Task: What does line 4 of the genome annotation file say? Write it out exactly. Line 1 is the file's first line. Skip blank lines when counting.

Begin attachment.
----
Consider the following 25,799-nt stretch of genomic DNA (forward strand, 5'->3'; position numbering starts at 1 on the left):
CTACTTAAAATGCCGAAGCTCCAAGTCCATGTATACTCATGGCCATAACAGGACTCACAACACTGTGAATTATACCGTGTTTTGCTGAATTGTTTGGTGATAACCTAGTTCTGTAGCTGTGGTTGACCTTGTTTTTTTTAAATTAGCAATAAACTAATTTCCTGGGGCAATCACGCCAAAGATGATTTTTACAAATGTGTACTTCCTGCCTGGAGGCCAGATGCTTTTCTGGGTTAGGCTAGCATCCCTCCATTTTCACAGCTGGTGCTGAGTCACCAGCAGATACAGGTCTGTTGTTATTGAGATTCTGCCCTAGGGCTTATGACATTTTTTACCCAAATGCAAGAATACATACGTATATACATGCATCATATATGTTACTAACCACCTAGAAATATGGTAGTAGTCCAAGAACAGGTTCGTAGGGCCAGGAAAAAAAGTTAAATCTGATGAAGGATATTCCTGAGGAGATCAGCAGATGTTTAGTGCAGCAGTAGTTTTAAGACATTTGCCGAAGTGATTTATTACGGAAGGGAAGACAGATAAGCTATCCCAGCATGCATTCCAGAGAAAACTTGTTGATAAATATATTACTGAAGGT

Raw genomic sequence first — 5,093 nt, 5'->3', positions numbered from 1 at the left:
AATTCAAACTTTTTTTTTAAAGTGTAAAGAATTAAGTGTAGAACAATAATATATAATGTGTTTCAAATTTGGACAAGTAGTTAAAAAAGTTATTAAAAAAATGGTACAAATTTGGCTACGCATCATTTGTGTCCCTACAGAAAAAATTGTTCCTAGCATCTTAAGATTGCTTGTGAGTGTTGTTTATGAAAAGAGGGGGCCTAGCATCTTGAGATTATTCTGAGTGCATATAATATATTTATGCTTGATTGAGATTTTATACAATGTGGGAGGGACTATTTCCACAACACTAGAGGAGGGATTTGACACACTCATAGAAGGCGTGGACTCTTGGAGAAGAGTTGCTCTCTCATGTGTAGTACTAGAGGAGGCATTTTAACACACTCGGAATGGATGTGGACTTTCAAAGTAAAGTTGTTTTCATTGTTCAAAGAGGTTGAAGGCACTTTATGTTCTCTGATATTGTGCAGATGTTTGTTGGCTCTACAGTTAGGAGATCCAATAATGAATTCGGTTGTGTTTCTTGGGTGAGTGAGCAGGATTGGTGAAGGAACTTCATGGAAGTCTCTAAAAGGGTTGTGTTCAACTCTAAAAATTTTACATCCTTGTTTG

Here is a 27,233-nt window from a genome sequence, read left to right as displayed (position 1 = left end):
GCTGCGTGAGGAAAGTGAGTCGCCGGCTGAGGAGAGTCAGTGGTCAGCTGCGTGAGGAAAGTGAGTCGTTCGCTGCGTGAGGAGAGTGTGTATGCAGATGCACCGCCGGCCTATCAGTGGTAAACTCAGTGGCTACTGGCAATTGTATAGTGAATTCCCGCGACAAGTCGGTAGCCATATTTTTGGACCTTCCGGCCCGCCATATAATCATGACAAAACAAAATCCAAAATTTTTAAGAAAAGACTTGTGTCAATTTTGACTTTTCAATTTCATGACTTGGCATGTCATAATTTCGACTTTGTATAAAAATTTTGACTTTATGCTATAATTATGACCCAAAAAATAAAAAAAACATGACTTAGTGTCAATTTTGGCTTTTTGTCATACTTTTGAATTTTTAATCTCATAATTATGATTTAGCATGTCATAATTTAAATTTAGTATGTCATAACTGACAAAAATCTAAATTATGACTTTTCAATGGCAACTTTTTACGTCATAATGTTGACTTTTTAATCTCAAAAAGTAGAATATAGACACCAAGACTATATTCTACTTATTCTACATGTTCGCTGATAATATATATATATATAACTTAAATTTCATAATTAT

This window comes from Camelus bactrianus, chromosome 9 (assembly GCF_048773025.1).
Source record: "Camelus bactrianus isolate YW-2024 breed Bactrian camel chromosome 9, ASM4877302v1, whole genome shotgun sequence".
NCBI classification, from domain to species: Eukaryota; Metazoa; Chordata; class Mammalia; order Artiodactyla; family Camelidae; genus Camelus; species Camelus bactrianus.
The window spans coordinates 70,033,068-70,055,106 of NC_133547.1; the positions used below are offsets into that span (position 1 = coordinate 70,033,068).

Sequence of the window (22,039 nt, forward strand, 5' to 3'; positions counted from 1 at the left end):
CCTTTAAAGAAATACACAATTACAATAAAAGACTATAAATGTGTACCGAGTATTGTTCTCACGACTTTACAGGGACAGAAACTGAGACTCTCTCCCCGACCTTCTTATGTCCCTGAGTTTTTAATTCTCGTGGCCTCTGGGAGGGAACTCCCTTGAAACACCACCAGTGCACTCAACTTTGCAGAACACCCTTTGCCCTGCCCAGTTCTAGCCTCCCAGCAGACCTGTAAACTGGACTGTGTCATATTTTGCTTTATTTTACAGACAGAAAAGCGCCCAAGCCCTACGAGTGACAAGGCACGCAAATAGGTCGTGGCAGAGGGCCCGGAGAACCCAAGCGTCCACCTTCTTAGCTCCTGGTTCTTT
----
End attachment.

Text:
AATTCAAACTTTTTTTTTAAAGTGTAAAGAATTAAGTGTAGAACAATAATATATAATGTGTTTCAAATTTGGACAAGTAGTTAAAAAAGTTATTAAAAAAATGGTACAAATTTGGCTACGCATCATTTGTGTCCCTACAGAAAAAATTGTTCCTAGCATCTTAAGATTGCTTGTGAGTGTTGTTTATGAAAAGAGGGGGCCTAGCATCTTGAGATTATTCTGAGTGCATATAATATATTTATGCTTGATTGAGATTTTATACAATGTGGGAGGGACTATTTCCACAACACTAGAGGAGGGATTTGACACACTCATAGAAGGCGTGGACTCTTGGAGAAGAGTTGCTCTCTCATGTGTAGTACTAGAGGAGGCATTTTAACACACTCGGAATGGATGTGGACTTTCAAAGTAAAGTTGTTTTCATTGTTCAAAGAGGTTGAAGGCACTTTATGTTCTCTGATATTGTGCAGATGTTTGTTGGCTCTACAGTTAGGAGATCCAATAATGAATTCGGTTGTGTTTCTTGGGTGAGTGAGCAGGATTGGTGAAGGAACTTCATGGAAGTCTCTAAAAGGGTTGTGTTCAACTCTAAAAATTTTACATCCTTGTTTG